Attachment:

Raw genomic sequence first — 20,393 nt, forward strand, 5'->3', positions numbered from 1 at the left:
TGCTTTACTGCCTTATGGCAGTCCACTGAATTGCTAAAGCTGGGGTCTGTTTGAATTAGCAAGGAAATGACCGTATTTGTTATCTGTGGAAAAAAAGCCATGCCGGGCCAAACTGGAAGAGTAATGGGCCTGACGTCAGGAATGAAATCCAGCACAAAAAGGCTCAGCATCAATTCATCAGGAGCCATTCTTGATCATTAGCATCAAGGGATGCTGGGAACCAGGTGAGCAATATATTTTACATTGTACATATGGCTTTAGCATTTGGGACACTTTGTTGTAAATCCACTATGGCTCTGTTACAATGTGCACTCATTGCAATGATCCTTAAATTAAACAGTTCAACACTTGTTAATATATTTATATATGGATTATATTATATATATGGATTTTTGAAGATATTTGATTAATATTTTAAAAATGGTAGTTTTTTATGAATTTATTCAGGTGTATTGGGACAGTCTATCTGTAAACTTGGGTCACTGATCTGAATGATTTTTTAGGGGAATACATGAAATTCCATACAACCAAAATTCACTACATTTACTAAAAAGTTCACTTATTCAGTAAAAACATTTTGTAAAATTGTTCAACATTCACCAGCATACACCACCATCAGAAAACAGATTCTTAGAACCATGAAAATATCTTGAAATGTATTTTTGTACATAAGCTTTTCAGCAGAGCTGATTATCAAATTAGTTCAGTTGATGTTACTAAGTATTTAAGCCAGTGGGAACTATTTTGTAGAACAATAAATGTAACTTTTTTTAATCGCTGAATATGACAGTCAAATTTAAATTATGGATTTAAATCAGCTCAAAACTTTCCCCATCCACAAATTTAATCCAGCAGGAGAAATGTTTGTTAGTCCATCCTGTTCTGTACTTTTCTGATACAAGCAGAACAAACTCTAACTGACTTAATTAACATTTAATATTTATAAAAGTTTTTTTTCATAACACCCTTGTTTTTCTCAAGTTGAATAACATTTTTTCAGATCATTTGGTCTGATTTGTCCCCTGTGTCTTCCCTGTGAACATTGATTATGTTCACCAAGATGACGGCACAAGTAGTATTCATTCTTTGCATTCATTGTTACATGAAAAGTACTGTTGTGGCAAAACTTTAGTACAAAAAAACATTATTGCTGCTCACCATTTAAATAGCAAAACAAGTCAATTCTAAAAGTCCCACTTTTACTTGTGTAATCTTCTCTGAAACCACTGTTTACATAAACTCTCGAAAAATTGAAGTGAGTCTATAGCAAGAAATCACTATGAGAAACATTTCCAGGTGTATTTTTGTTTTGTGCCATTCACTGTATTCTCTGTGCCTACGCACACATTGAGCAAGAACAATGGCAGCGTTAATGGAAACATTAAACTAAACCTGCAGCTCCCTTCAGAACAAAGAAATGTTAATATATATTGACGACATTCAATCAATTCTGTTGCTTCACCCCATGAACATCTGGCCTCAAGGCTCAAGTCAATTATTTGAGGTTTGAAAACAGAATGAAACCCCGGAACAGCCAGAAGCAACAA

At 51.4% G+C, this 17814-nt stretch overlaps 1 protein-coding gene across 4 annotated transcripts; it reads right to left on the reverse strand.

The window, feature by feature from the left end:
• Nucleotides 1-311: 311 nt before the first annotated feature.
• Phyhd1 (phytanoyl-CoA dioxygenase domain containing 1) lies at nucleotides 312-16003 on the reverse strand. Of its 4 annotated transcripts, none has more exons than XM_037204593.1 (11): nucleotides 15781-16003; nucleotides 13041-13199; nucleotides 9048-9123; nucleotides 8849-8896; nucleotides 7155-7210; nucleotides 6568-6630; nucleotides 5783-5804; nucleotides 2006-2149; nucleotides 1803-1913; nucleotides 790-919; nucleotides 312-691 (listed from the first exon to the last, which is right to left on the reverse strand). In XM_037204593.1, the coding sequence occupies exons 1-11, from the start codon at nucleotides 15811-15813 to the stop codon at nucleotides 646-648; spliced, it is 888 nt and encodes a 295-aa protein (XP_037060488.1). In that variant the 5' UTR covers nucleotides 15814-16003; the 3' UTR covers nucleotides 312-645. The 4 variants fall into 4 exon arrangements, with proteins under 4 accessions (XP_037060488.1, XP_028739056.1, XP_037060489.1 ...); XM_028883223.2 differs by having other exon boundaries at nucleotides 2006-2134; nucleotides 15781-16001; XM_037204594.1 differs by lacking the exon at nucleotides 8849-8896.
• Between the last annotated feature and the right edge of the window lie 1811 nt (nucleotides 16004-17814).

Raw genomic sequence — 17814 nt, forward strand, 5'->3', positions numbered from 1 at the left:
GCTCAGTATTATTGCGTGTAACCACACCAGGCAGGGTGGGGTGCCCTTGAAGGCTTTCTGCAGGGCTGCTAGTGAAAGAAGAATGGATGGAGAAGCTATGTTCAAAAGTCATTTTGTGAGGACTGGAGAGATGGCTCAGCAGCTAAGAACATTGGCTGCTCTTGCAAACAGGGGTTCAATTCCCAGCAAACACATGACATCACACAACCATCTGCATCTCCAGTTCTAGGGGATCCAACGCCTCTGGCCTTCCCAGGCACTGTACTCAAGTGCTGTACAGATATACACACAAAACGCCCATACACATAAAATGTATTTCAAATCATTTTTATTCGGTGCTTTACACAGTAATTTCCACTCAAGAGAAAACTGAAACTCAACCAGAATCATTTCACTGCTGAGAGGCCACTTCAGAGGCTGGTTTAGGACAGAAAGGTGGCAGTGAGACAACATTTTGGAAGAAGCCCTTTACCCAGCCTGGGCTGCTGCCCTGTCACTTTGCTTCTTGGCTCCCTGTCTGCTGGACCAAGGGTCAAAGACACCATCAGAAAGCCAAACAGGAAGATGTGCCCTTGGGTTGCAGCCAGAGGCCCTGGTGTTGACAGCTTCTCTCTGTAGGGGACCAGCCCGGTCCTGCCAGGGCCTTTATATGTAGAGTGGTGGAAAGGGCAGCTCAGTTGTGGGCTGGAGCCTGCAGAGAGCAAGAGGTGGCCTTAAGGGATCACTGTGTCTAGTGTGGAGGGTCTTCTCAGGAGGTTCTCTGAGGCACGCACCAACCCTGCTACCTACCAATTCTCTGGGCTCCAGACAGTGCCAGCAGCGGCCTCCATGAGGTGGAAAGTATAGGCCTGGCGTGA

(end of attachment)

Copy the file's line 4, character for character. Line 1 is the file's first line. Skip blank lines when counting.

The window, feature by feature from the left end: